— The Works of Charles and Mary Lamb, Volume 2 • Charles Lamb

... of meeting and beating the enemy's best troops, even under conditions which favoured his defence to a degree which it required the greatest endurance, determination, and heroism to {20} overcome" (Sir D. Haig's Dispatch, December 25, 1917). "It is no disparagement of the gallant deeds performed on other fronts to say that, in the stubborn struggle for the line of hills which stretches from Wytschaete to Passchendaele, the great armies that to-day are shouldering ...
— Lectures on Land Warfare; A tactical Manual for the Use of Infantry Officers • Anonymous

... true and living art of our time. But that volume, professedly treating art with reference to its superficial attributes and for a special purpose, the redemption of a great and revered artist from unjust disparagement and undeserved neglect, touched in scarcely the least degree the vital questions of taste or art-production. It had no considerations of sentiment or discussion of principles to offer: it dealt with facts, and touched the simple truths of Nature with an enthusiastic fire and lucidness which were ...
— Atlantic Monthly Volume 6, No. 34, August, 1860 • Various

... to our data. The statements of the early authors, and the value which is due to them, have formed the subject of a separate chapter;[23] and it is hoped, that, without any undue disparagement, they have been shewn to be valid only when they are opposed to a very small amount of either conflicting facts or a priori improbabilities. I also lay but little stress upon them when they assert a negative, and equally little when their apparent ...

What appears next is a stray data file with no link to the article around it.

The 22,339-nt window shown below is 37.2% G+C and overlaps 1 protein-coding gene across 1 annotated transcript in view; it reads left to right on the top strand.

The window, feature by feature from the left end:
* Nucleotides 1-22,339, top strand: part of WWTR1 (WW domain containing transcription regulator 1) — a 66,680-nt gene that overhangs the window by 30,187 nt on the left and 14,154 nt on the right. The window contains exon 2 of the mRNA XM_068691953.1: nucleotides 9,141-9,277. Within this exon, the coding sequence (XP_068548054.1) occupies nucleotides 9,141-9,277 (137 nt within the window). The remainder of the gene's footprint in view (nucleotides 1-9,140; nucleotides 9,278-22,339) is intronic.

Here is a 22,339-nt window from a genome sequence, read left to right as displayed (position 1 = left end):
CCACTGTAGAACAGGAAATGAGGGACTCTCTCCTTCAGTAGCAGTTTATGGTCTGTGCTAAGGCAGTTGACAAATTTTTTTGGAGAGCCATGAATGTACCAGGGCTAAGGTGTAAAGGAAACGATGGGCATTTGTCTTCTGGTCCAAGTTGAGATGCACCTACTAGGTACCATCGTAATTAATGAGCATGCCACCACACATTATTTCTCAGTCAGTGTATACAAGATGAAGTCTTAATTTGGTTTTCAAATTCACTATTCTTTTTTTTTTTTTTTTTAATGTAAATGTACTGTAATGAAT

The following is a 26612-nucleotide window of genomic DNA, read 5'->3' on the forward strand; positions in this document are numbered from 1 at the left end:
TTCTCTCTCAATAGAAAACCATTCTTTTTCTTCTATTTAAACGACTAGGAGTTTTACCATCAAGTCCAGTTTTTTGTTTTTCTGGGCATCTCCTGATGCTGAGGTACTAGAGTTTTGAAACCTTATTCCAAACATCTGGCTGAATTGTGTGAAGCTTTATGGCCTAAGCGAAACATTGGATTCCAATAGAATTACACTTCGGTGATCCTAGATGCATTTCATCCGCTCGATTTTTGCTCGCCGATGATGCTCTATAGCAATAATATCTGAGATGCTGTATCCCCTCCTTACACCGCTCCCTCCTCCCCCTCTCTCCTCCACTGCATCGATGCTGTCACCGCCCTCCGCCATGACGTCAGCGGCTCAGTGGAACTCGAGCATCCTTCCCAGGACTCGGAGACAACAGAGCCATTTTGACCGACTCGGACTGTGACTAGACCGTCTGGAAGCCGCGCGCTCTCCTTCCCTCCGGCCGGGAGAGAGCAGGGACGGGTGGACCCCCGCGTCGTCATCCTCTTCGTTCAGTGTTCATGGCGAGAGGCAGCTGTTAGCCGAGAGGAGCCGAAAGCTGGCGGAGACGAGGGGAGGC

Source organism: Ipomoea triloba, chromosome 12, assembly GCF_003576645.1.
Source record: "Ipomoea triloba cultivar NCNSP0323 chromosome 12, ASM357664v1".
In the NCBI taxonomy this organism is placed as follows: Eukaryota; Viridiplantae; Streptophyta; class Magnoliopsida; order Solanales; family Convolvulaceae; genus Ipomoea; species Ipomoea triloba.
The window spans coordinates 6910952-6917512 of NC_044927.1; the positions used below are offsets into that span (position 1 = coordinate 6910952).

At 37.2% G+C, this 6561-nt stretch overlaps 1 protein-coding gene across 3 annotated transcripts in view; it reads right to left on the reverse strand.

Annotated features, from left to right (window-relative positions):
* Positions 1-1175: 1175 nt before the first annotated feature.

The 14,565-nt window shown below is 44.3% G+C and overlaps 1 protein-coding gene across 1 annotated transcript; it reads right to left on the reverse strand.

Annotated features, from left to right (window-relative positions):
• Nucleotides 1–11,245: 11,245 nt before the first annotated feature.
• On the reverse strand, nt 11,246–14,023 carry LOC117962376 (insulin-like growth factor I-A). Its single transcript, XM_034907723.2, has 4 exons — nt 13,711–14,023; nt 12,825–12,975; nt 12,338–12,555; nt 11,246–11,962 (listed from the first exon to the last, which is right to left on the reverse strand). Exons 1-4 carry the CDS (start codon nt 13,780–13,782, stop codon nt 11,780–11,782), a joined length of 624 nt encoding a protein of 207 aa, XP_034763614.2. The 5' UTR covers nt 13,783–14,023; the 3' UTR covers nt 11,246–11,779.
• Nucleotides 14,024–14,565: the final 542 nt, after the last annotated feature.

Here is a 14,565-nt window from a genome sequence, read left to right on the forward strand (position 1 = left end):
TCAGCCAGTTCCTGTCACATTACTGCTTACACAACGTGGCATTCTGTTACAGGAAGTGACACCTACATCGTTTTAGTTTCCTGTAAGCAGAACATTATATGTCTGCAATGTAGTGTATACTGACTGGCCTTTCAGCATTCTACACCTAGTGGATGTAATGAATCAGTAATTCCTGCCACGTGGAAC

— The Ethnology of the British Islands • Robert Gordon Latham

... I desire not to see her ladyship; for she was always plaguy nimbel with her fingers; but, lett my false stepp be what itt will, I have in other respectes, marry'd a lady who is as well descended as herseife, and no disparagement neither; so have nott thatt to answer for to her pride; and who has as good a spiritt too, if they were to come face to face, or I am mistaken: nor will shee take affmntes from any one. So my lord, leave mee to make the best of my matters, as I will ...